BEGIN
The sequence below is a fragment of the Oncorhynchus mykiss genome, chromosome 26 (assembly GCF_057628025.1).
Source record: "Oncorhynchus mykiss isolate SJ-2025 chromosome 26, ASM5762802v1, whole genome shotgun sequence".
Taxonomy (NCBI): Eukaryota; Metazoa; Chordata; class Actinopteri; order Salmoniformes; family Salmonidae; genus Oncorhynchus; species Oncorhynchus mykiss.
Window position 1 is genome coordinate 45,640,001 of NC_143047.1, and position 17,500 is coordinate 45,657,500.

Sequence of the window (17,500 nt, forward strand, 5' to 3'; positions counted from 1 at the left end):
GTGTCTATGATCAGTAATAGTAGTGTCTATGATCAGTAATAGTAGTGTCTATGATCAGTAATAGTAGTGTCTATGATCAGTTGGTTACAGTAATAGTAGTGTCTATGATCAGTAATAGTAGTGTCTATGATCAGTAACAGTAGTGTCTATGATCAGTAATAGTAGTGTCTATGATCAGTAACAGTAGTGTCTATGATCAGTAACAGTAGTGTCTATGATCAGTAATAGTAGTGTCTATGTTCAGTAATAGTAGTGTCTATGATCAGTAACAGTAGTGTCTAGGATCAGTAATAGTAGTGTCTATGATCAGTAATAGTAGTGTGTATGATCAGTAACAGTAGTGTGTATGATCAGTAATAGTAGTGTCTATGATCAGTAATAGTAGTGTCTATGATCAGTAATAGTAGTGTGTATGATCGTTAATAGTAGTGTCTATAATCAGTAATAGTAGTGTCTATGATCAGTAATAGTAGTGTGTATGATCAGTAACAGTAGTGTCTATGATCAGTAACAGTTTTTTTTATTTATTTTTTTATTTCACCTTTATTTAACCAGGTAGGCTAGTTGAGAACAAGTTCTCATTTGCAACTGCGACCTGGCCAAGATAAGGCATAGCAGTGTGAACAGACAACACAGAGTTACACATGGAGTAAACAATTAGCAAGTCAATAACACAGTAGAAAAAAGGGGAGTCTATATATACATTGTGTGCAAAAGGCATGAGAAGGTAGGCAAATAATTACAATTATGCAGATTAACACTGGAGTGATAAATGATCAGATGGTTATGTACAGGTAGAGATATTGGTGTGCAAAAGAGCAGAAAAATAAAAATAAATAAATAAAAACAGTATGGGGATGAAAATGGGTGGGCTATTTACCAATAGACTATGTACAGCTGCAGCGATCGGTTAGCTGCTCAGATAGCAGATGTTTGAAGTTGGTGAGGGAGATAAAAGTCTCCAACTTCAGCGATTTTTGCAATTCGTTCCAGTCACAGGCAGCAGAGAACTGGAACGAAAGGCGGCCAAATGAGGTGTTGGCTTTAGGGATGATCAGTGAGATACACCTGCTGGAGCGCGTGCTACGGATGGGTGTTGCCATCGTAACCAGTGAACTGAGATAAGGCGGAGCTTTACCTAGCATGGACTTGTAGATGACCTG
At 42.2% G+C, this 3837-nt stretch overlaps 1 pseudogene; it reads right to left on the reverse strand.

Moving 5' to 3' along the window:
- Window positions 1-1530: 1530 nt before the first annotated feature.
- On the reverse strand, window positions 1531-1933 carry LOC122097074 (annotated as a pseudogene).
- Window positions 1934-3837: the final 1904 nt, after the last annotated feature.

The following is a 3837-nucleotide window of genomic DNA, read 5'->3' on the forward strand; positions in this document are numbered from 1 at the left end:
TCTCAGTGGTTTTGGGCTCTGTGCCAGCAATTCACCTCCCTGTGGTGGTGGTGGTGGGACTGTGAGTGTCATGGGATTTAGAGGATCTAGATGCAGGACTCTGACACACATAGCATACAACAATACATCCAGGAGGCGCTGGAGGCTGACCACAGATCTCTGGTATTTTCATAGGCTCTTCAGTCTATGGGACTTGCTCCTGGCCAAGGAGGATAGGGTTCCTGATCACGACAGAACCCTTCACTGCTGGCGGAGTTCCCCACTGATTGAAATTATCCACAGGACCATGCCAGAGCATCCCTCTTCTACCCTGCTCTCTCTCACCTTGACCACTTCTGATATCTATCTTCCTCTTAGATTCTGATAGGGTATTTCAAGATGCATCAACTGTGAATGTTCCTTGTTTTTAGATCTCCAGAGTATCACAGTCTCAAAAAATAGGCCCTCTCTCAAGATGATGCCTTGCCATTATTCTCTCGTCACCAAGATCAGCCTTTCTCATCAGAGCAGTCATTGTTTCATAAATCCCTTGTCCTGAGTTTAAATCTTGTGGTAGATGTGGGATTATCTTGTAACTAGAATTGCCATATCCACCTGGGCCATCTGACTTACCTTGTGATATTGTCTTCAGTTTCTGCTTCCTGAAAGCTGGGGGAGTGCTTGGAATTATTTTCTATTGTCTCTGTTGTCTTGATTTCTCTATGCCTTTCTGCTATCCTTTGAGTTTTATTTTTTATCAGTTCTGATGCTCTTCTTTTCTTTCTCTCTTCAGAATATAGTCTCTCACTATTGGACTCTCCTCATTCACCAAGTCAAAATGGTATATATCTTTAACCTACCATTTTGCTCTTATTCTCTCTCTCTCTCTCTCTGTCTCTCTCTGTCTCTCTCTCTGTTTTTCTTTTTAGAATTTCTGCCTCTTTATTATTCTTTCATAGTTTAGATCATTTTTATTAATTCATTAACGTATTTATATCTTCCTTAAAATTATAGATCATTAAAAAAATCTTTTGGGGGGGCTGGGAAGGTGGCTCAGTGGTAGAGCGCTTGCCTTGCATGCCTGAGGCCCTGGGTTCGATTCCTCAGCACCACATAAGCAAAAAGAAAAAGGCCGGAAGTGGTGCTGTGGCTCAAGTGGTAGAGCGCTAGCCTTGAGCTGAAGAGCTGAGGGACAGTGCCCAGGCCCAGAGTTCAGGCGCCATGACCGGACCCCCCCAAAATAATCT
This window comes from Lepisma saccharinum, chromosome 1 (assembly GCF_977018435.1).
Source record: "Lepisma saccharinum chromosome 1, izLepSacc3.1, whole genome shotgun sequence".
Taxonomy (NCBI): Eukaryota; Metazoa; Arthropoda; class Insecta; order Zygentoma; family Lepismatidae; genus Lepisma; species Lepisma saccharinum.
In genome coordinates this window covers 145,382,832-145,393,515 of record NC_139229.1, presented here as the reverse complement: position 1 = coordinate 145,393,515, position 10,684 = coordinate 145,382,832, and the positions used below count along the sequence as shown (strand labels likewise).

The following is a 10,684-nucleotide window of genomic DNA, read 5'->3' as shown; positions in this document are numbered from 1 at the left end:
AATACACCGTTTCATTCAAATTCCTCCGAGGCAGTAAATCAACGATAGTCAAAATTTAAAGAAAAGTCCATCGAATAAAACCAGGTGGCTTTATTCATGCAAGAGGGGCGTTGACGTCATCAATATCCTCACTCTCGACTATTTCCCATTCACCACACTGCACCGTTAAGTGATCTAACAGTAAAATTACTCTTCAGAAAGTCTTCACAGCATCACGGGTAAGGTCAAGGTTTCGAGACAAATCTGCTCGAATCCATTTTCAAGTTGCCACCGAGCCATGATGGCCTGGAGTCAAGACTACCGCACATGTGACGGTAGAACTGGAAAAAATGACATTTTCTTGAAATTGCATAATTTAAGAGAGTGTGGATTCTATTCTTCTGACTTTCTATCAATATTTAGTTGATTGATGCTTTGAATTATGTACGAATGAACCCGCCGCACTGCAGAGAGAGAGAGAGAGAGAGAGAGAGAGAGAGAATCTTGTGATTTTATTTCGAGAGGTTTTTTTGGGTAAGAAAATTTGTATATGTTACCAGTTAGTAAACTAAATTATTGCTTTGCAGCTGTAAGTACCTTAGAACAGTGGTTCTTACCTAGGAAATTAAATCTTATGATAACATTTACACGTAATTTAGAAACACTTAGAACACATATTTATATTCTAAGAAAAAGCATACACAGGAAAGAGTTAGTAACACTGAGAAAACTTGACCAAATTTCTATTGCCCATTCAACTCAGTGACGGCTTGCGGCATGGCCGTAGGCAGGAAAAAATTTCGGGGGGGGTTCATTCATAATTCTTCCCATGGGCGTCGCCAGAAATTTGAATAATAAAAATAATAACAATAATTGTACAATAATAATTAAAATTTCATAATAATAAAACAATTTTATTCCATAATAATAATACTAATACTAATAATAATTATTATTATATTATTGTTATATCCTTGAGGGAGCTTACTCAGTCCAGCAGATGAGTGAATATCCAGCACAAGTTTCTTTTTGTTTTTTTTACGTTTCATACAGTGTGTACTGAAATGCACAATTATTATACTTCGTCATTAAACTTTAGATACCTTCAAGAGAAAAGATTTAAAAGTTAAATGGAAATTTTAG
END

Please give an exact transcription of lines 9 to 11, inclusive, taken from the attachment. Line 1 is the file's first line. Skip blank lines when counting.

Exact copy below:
- Window positions 1-1530: 1530 nt before the first annotated feature.
- On the reverse strand, window positions 1531-1933 carry LOC122097074 (annotated as a pseudogene).
- Window positions 1934-3837: the final 1904 nt, after the last annotated feature.